Funding a transformation is difficult. The reality is that most investment dollars must come from monies already being spent on today’s work, which must be minimized to fund tomorrow’s work. Who wants to give up a hard-earned budget of monies already allocated to being successful today? In addition, personal compensation models are often not aligned to working on tomorrow. This is why shared goals involving today and tomorrow are critical. Leaders must decide collectively what is important tomorrow, support stopping today’s work where possible, and actively reframe people and the organizations to be relevant tomorrow.
Sometimes the monies the transformation initiatives are supposedly harvesting have already been removed from the operating budget for the same time period. The work required to stop the spending is deemed unimportant because there is no direct financial gain; it is considered yesterday’s news. A negative work environment for those charged with finding the savings ensues.
People are smart and intuitive. They know what cost reduction is no matter the label. The primary challenge with the financial side of transformation is that all too often, there is no connection between the money being removed from the organization and the money being invested in new capabilities to be relevant tomorrow.
Change is done by people, for people. Every person has personal needs that often differ from the organizational needs. Needs drive behaviors, which drive actions.
People barriers can be broken into two categories: individual and group ones. Individual barriers are behaviors that individuals do, or perhaps do not do, when dealing with change. Group barriers are ways people behave within groups to either accelerate or inhibit moving forward.
People as Individuals Barriers
What’s in it for me? Change is personal and this foundational question must be answered satisfactorily. In any change involving more than one person, there are two WIIF: What’s in it for me (M)? and What’s in it for us (U)? Fear of the change increases when there is little to no understanding of WIIFM and WIIFU. The challenge is that sometimes the right move forward is not a positive WIIFM. The change is beneficial to the broader us but sub-optimizes the individual me. A poorly articulated WIIFM can cause active change resistance.
In groups, individual people barriers influence how each person reacts within the group, and in addition, the group may develop similar barriers.
Stuck in first gear
There are two sides to this coin: enthusiasm without direction, and lack of traction. “We get excited and want to charge forward, yet do not really know how to get there or even where there is. We do not know where to start, how to connect to what we are doing today.” The dream syndrome, always centered on what if or when this happens, is an example of enthusiasm without direction. The shift point is too far forward, with no roadmap connecting today and tomorrow’s work.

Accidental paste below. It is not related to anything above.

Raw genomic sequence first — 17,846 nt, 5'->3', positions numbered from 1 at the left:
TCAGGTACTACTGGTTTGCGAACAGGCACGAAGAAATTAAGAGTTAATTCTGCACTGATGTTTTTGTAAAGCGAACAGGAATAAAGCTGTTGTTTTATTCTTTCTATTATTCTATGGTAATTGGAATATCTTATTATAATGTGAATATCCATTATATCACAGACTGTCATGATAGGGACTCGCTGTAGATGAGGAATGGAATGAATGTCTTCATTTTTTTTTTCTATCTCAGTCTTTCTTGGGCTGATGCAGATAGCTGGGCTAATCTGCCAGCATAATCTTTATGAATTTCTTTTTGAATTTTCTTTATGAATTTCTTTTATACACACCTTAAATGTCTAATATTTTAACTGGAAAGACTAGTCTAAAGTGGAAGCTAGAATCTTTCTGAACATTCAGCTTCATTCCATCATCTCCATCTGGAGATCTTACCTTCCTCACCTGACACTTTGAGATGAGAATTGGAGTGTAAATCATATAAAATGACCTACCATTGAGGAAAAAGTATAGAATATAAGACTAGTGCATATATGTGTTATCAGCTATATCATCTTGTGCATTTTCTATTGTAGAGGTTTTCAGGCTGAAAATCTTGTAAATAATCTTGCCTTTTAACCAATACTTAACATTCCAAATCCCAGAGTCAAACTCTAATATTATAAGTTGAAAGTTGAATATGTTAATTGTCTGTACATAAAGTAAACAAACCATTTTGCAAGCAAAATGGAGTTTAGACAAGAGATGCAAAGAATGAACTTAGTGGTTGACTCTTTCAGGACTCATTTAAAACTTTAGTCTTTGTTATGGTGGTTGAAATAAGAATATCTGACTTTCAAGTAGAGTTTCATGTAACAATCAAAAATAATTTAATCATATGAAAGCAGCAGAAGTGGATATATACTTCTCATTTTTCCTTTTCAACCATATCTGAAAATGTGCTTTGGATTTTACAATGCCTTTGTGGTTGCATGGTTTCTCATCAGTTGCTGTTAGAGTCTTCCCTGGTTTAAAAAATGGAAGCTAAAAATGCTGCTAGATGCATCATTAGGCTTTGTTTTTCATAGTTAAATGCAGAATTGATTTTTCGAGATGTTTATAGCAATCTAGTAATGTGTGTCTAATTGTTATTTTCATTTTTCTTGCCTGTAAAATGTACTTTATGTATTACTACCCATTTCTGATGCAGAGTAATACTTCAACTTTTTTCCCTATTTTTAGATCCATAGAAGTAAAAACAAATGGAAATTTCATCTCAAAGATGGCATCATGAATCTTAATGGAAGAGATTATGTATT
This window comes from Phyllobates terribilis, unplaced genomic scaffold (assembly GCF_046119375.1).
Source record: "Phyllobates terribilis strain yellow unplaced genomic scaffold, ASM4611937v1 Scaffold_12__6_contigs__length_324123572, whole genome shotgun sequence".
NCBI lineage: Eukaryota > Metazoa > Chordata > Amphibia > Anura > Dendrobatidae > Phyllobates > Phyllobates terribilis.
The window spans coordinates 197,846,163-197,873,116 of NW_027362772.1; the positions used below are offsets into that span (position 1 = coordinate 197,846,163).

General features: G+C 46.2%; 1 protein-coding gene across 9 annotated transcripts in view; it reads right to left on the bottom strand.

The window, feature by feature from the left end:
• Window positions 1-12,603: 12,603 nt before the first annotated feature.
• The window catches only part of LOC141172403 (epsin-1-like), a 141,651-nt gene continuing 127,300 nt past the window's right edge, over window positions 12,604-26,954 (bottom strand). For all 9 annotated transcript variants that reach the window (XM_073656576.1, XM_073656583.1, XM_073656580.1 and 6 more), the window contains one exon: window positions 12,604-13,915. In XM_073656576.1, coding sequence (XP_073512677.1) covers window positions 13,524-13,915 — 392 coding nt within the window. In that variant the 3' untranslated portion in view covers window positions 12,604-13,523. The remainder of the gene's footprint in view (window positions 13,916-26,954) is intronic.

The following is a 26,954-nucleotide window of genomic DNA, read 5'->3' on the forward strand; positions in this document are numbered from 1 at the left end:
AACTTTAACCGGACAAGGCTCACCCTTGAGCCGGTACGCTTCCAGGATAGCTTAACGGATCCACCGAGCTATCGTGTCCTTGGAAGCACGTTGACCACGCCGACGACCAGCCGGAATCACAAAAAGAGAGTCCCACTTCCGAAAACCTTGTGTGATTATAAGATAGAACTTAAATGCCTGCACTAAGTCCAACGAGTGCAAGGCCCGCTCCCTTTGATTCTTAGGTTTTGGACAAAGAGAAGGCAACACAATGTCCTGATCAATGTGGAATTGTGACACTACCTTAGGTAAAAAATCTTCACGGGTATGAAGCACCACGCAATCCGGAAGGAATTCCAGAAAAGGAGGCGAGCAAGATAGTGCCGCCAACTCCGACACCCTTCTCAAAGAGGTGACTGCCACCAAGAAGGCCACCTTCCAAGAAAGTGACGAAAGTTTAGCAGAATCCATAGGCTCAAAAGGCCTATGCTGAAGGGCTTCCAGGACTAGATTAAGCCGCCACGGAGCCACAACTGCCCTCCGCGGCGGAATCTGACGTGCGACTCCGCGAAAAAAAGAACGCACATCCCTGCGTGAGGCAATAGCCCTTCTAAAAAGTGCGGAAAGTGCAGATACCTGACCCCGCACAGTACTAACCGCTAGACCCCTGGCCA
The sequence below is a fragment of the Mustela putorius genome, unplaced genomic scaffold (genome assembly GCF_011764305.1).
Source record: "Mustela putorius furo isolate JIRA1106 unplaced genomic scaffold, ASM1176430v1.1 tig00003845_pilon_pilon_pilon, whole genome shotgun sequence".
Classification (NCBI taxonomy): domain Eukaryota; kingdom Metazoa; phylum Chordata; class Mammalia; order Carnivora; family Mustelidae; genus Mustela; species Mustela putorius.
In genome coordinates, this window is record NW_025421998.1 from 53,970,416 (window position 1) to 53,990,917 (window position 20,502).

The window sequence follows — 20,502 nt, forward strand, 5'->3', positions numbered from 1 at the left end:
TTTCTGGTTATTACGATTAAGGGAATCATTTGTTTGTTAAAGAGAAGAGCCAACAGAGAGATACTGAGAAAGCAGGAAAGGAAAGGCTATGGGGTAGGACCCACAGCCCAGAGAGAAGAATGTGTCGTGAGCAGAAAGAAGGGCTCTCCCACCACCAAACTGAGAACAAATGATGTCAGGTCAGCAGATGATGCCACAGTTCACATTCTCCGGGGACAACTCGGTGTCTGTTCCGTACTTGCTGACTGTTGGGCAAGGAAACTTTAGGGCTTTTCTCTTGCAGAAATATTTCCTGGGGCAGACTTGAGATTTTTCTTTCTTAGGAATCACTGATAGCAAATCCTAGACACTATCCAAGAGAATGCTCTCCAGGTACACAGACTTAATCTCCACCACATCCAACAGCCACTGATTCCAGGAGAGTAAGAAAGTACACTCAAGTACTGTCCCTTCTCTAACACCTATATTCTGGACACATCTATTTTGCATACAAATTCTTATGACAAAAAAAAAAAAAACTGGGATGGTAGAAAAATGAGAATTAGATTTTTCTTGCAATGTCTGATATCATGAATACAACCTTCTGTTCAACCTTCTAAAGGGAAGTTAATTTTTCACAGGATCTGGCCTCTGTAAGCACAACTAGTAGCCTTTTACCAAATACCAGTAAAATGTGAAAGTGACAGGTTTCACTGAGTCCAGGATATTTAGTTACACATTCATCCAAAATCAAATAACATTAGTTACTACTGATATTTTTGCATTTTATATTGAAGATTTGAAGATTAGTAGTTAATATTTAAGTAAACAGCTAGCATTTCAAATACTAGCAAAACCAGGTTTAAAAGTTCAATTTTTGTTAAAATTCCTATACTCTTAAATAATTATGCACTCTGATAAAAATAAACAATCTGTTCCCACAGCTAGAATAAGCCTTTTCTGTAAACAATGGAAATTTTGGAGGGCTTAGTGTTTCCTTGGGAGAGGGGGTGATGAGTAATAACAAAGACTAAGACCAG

Misdirected efforts are those activities that move away from the foundational behaviors of successful transformation: move forward, make decisions, share the wins, keep changing. Misdirection is not always intentional, nor malicious, but it is important to watch for it, and re-direct. One example is people trying too hard and not seeing results; their efforts are not connected to broader success goals. Too much time and energy spent on today’s work that is not beneficial to tomorrow’s work slows down forward progress.
Many times, people are waiting for something to happen, for a change, while secretly hoping they do not have to change. They are waiting, just waiting. Successful transformation is dependent on leaders being in front of the changes, then leading others. Analysis paralysis is one example of this: requiring more and deeper analyses of data in hopes of getting to a perfect answer. When facing a change a dozen questions might be asked with the hope that one answer will justify not pushing through the change.
Focusing on regrets
Woulda – coulda – shoulda; regrets waste time. What has happened is past. Yes, it is useful to understand how decisions might change moving forward based on the past. It is not useful to continually rehash the past, hoping the conclusion changes. Learn the lesson and move forward. Looking backward stalls forward momentum.
Living only in the present
Whew, I finished that change, now I can get on with my work! This implies change was a nuisance and interfering with the way person works today. Those responsible for the integrity of current state may feel disciplined transformation (organization-wide, forward change) is the burr under the saddle, an irritant. ‘We’re not broken’ statements indicate resistance. iving in the present behaviors include constant bickering about what to change, mandating absolute proof before moving forward, and not using one’s leader intuition.